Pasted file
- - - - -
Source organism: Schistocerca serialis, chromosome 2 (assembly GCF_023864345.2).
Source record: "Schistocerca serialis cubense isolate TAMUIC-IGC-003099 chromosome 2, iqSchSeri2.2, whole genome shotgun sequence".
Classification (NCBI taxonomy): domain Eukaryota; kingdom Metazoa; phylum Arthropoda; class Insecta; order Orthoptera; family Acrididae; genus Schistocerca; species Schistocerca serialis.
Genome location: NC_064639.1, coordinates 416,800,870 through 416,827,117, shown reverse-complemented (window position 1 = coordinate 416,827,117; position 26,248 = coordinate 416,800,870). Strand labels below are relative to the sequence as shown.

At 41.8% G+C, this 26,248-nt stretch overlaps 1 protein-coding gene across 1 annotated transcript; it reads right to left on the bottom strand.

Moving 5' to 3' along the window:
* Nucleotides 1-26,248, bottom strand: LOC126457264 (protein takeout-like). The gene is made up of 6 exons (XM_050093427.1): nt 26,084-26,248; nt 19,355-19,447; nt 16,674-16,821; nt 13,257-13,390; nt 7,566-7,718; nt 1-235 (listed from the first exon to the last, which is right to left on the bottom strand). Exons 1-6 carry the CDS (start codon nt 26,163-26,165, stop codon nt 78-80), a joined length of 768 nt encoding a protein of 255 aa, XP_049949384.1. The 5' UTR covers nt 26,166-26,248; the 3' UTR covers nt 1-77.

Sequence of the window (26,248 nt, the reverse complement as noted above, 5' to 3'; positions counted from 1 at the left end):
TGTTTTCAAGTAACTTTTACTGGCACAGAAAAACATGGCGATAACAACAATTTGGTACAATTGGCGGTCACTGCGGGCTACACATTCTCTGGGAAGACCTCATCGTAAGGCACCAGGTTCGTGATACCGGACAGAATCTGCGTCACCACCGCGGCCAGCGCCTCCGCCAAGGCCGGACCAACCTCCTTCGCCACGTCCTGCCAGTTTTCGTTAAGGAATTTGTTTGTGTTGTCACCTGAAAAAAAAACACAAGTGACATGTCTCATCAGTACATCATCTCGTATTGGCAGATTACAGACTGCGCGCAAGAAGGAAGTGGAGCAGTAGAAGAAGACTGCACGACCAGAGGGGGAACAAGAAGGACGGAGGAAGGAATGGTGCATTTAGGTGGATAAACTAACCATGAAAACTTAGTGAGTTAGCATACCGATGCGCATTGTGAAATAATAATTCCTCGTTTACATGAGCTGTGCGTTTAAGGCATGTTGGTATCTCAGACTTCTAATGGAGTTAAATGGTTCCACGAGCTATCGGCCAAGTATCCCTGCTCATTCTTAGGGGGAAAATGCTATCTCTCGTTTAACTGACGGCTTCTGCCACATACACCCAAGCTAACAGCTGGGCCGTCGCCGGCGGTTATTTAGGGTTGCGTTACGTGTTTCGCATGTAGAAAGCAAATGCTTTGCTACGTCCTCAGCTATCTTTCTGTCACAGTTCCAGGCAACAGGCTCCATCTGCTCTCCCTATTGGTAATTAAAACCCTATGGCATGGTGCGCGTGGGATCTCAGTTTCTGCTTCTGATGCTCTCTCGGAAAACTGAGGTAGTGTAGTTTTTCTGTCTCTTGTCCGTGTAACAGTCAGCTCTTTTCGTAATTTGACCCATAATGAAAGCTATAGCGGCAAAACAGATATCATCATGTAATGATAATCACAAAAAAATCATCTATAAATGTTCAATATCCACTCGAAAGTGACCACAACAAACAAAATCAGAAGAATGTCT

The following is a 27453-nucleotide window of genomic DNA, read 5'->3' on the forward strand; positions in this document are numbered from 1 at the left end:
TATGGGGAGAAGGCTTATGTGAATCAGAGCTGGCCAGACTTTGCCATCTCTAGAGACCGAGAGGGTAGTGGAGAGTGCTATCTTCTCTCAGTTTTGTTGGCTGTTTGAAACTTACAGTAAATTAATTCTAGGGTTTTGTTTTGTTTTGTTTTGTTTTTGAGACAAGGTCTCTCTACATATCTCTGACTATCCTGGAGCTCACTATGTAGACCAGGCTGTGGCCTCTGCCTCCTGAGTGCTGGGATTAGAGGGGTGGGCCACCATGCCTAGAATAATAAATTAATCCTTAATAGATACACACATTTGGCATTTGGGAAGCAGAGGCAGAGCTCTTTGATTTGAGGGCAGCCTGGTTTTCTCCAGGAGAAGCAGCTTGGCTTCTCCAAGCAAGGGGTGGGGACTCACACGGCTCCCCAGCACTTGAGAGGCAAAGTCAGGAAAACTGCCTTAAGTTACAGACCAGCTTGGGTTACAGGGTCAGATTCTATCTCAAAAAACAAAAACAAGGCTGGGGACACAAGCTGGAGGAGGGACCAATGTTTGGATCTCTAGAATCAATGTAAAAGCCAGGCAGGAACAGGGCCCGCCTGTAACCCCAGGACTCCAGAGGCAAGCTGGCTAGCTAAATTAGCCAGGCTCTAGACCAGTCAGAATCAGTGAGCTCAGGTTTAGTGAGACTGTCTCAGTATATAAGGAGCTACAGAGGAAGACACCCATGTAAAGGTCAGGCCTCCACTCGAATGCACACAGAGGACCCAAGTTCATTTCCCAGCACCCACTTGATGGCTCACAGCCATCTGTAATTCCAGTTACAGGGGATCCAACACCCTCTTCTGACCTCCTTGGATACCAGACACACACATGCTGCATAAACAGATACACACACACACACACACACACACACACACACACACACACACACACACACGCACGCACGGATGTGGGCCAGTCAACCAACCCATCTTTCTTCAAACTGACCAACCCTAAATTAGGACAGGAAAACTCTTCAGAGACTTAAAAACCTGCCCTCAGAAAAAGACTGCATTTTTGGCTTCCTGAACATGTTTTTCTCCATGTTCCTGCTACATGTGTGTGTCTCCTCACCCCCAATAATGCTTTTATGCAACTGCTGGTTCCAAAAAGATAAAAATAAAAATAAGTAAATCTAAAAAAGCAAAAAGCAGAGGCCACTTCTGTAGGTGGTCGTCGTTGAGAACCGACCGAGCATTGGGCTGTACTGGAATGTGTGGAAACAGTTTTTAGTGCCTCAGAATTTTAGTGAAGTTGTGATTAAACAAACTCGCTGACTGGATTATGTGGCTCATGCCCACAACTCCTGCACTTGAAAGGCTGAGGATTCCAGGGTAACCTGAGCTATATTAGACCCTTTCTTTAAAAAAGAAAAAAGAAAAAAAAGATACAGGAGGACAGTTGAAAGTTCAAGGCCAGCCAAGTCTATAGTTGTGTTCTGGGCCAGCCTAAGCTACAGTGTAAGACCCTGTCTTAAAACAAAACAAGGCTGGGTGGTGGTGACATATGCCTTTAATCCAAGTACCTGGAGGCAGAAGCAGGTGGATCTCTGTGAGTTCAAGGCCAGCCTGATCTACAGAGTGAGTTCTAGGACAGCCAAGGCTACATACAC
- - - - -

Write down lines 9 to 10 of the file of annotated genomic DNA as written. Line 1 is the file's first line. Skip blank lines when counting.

TGTTTTCAAGTAACTTTTACTGGCACAGAAAAACATGGCGATAACAACAATTTGGTACAATTGGCGGTCACTGCGGGCTACACATTCTCTGGGAAGACCTCATCGTAAGGCACCAGGTTCGTGATACCGGACAGAATCTGCGTCACCACCGCGGCCAGCGCCTCCGCCAAGGCCGGACCAACCTCCTTCGCCACGTCCTGCCAGTTTTCGTTAAGGAATTTGTTTGTGTTGTCACCTGAAAAAAAAACACAAGTGACATGTCTCATCAGTACATCATCTCGTATTGGCAGATTACAGACTGCGCGCAAGAAGGAAGTGGAGCAGTAGAAGAAGACTGCACGACCAGAGGGGGAACAAGAAGGACGGAGGAAGGAATGGTGCATTTAGGTGGATAAACTAACCATGAAAACTTAGTGAGTTAGCATACCGATGCGCATTGTGAAATAATAATTCCTCGTTTACATGAGCTGTGCGTTTAAGGCATGTTGGTATCTCAGACTTCTAATGGAGTTAAATGGTTCCACGAGCTATCGGCCAAGTATCCCTGCTCATTCTTAGGGGGAAAATGCTATCTCTCGTTTAACTGACGGCTTCTGCCACATACACCCAAGCTAACAGCTGGGCCGTCGCCGGCGGTTATTTAGGGTTGCGTTACGTGTTTCGCATGTAGAAAGCAAATGCTTTGCTACGTCCTCAGCTATCTTTCTGTCACAGTTCCAGGCAACAGGCTCCATCTGCTCTCCCTATTGGTAATTAAAACCCTATGGCATGGTGCGCGTGGGATCTCAGTTTCTGCTTCTGATGCTCTCTCGGAAAACTGAGGTAGTGTAGTTTTTCTGTCTCTTGTCCGTGTAACAGTCAGCTCTTTTCGTAATTTGACCCATAATGAAAGCTATAGCGGCAAAACAGATATCATCATGTAATGATAATCACAAAAAAATCATCTATAAATGTTCAATATCCACTCGAAAGTGACCACAACAAACAAAATCAGAAGAATGTCT

The following is a 27453-nucleotide window of genomic DNA, read 5'->3' on the forward strand; positions in this document are numbered from 1 at the left end: